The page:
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Collaborating with Wilfrid Laurier University Press to publish Music-Making in U.S. Prisons

By Mary L. Cohen Date: November 16, 2022 Tags: Blog

Every wrong is the reason to forgive

Forget revenge, Remember

Be Love, be Love, be Love (Michael Blackwell, Sr.)

Incarcerated songwriter, Michael Blackwell, Sr., wrote these lyrics and the Oakdale Prison Community Choir performed them at our last concert themed “Remember: Be Love” in December 2019 before Covid19 shut the program down. The phrase “Every wrong is the reason to forgive” is a central theme of our book, Music-Making in U.S. Prisons: Listening to Incarcerated Voices. Forgiveness and mercy are not part of the U.S. prison systems. Twenty-seven states in the U. S. still have the death penalty as a legal punishment. The sentencing in the U.S. is extreme, and in Iowa where I reside, there has not been a commutation of a life sentence in nearly a decade.

This message about forgiveness and mercy is symbolically threaded throughout the book with the melodic notation to Michael’s song printed on the front cover and at the beginning of each chapter. We were able to use his musical notation through the brilliant collaboration we experienced with the staff at Wilfrid Laurier University (WLU) Press. Given this was our first book, we were both initially nervous about interacting with our editing staff at WLU. As we began working through the logistics of the book, from preparing our manuscript for reviewers, to the editing process, to the front design cover, to our current stage of sharing the book widely, we have had nothing but positive experiences.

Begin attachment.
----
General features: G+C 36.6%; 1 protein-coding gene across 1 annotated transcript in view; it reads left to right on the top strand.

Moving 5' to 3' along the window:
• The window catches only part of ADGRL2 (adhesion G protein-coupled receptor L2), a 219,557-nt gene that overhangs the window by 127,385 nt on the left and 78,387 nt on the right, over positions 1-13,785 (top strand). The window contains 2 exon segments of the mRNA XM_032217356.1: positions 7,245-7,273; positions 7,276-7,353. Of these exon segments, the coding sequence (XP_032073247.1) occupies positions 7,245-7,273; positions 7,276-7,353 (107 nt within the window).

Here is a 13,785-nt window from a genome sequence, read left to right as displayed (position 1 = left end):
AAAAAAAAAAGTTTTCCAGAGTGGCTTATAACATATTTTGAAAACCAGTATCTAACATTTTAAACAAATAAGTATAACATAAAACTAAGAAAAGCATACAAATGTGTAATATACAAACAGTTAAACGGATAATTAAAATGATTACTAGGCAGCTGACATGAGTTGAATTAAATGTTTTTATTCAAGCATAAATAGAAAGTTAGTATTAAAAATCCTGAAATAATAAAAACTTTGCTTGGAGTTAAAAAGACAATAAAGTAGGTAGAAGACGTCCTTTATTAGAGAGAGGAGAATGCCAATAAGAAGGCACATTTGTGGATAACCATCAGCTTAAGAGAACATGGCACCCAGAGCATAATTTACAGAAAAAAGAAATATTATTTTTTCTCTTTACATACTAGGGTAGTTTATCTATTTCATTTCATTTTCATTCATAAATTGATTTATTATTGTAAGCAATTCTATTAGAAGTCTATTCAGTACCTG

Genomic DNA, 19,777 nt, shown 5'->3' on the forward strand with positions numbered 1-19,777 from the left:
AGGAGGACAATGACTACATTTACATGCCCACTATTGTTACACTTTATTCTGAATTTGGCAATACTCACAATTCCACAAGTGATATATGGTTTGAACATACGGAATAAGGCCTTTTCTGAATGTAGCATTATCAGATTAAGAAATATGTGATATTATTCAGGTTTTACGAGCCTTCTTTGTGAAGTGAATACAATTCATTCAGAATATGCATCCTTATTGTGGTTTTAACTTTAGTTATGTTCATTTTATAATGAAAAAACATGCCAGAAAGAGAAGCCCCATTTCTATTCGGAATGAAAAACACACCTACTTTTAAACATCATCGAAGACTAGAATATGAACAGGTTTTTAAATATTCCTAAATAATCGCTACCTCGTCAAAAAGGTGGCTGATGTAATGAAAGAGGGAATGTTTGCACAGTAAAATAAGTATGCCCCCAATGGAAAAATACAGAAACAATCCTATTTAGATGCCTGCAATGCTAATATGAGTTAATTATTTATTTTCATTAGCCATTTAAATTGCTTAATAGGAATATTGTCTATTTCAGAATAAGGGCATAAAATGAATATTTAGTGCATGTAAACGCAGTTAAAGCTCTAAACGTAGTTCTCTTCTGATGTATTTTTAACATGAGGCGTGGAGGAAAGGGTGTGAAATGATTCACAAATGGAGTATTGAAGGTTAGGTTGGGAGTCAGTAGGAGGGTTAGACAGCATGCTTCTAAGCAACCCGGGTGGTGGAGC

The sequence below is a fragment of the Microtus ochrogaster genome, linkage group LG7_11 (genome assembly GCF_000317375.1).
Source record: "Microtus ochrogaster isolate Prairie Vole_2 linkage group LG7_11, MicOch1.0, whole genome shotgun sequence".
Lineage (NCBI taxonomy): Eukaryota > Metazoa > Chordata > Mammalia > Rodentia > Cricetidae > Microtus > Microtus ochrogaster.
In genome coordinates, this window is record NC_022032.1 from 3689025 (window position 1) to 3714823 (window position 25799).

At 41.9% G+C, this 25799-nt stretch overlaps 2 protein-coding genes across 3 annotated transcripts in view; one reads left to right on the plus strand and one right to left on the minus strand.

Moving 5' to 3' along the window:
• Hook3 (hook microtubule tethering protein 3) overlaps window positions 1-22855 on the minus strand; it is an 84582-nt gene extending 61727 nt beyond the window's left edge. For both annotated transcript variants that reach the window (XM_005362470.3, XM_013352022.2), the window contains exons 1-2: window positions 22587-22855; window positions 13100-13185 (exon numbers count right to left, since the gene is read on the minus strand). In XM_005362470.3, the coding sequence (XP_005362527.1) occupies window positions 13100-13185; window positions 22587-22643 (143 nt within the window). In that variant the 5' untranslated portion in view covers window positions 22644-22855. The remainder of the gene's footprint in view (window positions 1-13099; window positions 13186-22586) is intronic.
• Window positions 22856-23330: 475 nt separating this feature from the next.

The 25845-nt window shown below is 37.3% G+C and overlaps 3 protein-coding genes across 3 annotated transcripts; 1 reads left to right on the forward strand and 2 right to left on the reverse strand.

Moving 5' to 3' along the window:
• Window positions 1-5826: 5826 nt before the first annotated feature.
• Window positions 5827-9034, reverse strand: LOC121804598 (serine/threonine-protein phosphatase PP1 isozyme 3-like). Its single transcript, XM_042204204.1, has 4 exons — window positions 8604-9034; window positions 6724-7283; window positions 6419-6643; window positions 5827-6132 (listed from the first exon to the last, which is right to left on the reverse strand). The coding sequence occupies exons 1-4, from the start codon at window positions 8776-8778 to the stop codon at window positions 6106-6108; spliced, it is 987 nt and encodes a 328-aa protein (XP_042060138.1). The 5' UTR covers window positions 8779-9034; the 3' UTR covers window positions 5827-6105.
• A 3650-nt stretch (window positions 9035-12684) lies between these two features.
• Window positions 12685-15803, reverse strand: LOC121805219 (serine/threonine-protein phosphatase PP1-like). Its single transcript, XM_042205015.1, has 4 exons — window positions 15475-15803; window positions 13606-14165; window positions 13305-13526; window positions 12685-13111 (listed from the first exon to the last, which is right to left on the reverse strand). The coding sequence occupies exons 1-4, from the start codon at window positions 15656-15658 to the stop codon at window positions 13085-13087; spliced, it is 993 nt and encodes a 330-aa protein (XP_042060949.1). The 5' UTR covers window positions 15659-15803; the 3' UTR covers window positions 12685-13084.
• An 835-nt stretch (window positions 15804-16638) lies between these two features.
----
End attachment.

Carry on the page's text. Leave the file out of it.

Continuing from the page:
Every WLU staff member communicated clearly and efficiently. Siobhan McMenemy, senior editor of Wilfrid Laurier University Press provided straightforward and thoughtful communication throughout our process. Murray Tong, managing editor, graciously received my “COVID” corrections. I had returned from my nephew’s graduation in Washington, D.C. and contracted COVID. While hunkering away in isolation in my home, I carefully went through the entire manuscript and found multiple places where I wished to make changes. Murray accepted these requests skillfully. John van der Woude, designer, created a beautiful front cover from a painting by formerly incarcerated artist Jason Chenigran. Stuart and I were able to choose between two main cover designs. Lindsey Hunnewell, production coordinator, seamlessly facilitated much of this correspondence. Clare Hitchens, marketing specialist at WLU, has worked tirelessly to share our book widely. WLU staff clearly work as an efficient team, intent on communicating innovative research and ideas to a wide audience for the public good.

Writing Music-Making in U.S. Prisons: Listening to Incarcerated Voices with Stuart P. Duncan was a labor of love. Through our shared research, discussions, and writing, and with WLU support, we’ve published the first book-length academic history and survey of current practices of music-making in U.S. prisons. Our work has shown us the harmful effects of punitive systems within the prison industrial complex and has confirmed and clarified our premise: that music-making in prisons can help transform a revenge-based culture of self-perpetuating pain and violence to a care-based culture of mindful rehabilitation building an awareness of our common humanity.

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